Bionic Mosquito’s rebuttal of Sherman Richman‘s piece on why libertarians should cheer the Supreme Court’s ruling on gay marriage really gets to the heart of the problem with “thick” libertarianism. In addition to highlighting the same indifference to the property rights of people who don’t share Richman’s views as I did in my critique, BM points out Richman’s underlying belief is this: When his cultural views conflict with someone’s property rights, his views trump their rights.
Richman does not care about the baker’s or photographer’s property rights in such circumstances. He has written often that libertarian philosophy should embrace treating others respectfully (including to not insult or condescend), see here and here – please take a few seconds (it won’t take more) to consider his arguments in the context of gay couples and bakers of wedding cakes.
This is the foundational principle behind what is known as “thick libertarianism.”
Richman (and other left-libs), insist that it is necessary to integrate culture into libertarian theory when it is the culture of which they approve: no matter the behavior, don’t condescend, don’t insult, don’t exercise property rights in a discriminatory (racist, sexist, whatever) manner. Ask them how they feel about integrating a more traditional Judeo-Christian culture into the libertarian philosophy – I bet you will find it has no place in their libertarian world.
BM’s comment gets to the heart of the matter. “Thick” libertarianism is a continuation of the “socially liberal, fiscally conservative” view, except it places libertarianism and the NAP as secondary, optional belief in favor of cultural values.
As BM remarked, they are a libertarian as long as it fits their vision. Once it does not, however, the NAP is tossed aside amid a great deal of rationalization.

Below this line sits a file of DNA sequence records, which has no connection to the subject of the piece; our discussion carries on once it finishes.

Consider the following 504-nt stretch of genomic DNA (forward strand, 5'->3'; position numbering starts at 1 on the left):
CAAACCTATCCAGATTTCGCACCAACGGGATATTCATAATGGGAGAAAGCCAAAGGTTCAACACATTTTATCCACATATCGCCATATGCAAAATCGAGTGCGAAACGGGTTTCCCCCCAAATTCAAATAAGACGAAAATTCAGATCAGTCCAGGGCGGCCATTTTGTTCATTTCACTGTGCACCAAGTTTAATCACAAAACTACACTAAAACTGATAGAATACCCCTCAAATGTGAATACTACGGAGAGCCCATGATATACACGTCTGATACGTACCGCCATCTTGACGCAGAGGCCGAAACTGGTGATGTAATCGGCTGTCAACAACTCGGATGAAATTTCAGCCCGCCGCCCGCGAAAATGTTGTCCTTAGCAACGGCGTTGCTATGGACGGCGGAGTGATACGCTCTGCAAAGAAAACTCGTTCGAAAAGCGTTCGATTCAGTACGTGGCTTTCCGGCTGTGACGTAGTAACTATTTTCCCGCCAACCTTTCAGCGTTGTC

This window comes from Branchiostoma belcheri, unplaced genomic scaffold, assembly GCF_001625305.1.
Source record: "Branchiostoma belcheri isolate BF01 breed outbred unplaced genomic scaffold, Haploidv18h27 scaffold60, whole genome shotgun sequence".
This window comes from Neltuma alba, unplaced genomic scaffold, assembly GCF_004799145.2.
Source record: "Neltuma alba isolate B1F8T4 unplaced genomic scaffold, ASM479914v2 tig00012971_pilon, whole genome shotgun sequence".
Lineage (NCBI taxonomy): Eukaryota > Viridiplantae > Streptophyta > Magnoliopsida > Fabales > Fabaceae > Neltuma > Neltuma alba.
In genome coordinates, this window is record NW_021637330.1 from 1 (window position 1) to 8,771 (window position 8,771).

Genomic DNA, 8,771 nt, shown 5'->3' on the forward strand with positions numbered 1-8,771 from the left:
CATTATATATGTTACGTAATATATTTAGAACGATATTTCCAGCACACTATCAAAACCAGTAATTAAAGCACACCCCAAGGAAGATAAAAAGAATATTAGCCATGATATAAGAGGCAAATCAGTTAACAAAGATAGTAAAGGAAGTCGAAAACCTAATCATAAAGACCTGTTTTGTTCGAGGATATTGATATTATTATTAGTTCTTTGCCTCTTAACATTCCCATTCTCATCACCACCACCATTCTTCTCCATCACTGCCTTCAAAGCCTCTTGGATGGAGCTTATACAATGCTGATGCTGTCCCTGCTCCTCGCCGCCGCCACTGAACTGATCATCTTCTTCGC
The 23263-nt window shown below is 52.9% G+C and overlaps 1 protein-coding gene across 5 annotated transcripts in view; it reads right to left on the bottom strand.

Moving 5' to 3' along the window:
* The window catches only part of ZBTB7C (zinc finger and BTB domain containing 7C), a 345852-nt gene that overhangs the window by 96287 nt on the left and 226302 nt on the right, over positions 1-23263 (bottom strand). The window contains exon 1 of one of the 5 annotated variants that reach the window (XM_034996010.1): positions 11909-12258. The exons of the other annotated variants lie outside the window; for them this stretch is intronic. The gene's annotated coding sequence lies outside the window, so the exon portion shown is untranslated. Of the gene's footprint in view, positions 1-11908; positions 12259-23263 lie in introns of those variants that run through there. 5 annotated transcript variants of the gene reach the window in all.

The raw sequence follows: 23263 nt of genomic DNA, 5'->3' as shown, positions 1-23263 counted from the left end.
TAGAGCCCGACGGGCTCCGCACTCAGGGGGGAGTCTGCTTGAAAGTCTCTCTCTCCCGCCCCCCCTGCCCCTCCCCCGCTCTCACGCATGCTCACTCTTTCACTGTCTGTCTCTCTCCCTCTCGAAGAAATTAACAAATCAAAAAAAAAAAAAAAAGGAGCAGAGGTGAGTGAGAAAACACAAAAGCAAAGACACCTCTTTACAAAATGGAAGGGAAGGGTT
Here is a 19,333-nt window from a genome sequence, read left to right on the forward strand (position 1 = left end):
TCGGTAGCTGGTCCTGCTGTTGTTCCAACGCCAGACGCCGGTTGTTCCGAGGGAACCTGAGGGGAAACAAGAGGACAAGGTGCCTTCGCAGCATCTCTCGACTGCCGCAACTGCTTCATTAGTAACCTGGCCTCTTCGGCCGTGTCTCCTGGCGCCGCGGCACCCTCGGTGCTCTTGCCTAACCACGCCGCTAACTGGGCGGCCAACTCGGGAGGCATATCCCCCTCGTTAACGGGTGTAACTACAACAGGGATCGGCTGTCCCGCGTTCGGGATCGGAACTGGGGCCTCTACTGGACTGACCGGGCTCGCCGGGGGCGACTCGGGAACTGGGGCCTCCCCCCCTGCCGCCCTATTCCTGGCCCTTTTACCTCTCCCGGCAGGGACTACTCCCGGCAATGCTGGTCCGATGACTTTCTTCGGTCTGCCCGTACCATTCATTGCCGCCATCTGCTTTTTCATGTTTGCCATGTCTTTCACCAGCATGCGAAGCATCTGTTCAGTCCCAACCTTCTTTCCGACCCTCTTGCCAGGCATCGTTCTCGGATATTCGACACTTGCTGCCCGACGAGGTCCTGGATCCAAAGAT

If someone wants to promote socially liberal values, they are free to do so. But there is no libertarian stance, per se. One is wearing a different hat when they promote it.
What thick libertarianism is trying to do is create an all-encompassing theory of how society should be organized, yet without using the violence of the state, something that is about as likely to happen as Edward Snowden being granted the presidential medal of freedom tomorrow before breakfast.
Why is this important to know? Because when push comes to shove, when it comes down to the wire, it tells you which “libertarians” are going to take your side when your views become subject to the wrath of the state, or when what you do becomes socially unpopular. There are fake libertarians who will, if the opportunity and moment arrives, cheer and support state violence against other people because it is promoting their vision of society.
It’s important to know who you can count on if and when things get ugly; that means watching and listening to what people do and say. The most dangerous enemy is not one who openly declares their opposition to you; it is the capricious ally whose loyalty changes with each new opportunity, the misguided fanatic, and the charlatan – people who claim to be friends but will turn on you when they are most needed.
As Michael Corleone said, “Keep your friends close, but your enemies closer.”
At this point, I do believe the topic has been exhausted.